Number of Catholic parishes set to halve

MICHELLE DUFF
Last updated 05:00 14/05/2013

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Earthquake-prone churches and a shortage of priests have shaken the Catholic Church into an unprecedented restructure.

Dozens of parishes in the lower North and upper South Island are set to merge after a review conducted by the Catholic Archdiocese of Wellington, with some small churches likely to close.

While the diocese's 47 schools have escaped closure, it is expected those attached to parishes will be affected in future.

The plan - A Future Full Of Hope - was revealed to hundreds of parishioners in meetings last week, following an extensive two-year review.

"These proposed changes will mean some grief and loss... they are at the same time new opportunities to advance the mission of the church," Wellington Archbishop John Dew wrote.

There are 38 primary schools, nine high schools and 47 parishes in the diocese, an area that runs from Levin to Kaikoura. Each parish has at least one church, but there were no longer enough young priests coming through the ranks or funds to staff them all.

More than a third of the priests in the Wellington area had already officially retired, but were still helping with services. And up to 50 church buildings and five schools were labelled earthquake risks last year, with a price tag of at least $60 million to fix.

Under the new proposal, two or more parishes in each area would combine to create a completely new parish, with one shared council and finance committee. The administration would be set up in one building, with most existing churches retained as "mass centres", Archbishop Dew said.

"It would be up to parishes to decide if they thought they didn't need them [churches] down the track . . . they could say, ‘Do we need to use this as a mass centre?'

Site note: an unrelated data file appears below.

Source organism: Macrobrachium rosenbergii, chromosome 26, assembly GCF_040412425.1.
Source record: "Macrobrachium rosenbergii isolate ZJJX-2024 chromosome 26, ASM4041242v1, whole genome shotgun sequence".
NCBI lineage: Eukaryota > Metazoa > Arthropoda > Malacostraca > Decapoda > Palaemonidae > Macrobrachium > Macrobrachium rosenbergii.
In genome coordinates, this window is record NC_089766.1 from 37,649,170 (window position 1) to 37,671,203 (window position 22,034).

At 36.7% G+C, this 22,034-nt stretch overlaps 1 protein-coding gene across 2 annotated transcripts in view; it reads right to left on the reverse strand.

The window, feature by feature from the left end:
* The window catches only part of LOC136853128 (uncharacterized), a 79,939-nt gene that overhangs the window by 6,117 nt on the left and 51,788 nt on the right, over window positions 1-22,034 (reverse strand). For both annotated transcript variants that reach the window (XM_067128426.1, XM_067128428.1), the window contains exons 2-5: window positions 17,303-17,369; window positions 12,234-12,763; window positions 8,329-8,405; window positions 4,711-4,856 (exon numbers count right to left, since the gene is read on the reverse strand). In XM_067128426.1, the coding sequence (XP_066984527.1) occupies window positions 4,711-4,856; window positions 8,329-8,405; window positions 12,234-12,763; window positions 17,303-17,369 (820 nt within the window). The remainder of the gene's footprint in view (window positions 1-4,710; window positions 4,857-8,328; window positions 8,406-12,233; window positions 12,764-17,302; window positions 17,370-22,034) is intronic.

"Some parishes are quite small and sort of struggling, because of smaller numbers nowadays, to pay insurances and that kind of thing."

The frequency of mass was also likely to be reduced, with one sermon instead of two on any given Sunday. "We just don't have the numbers."

Despite this, most parishioners had been positive, Archbishop Dew said.

"Most people want to keep their own church open as a mass centre and will do everything they can to do that - it might mean some fundraising to keep them going, but people are prepared to do that."

Levin and Otaki are set to become one parish, and Paraparaumu and Waikanae another. Wairarapa, Carterton, Featherston and Masterton would combine, while in the South Island, Blenheim, Kaikoura and Picton would merge. Overall, the number of parishes would halve.

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The church has previously said if a parish closed or amalgamated, thought would have to be given to the school's future - especially schools with smaller rolls.

The final plan will be released in September.

- The Dominion Post

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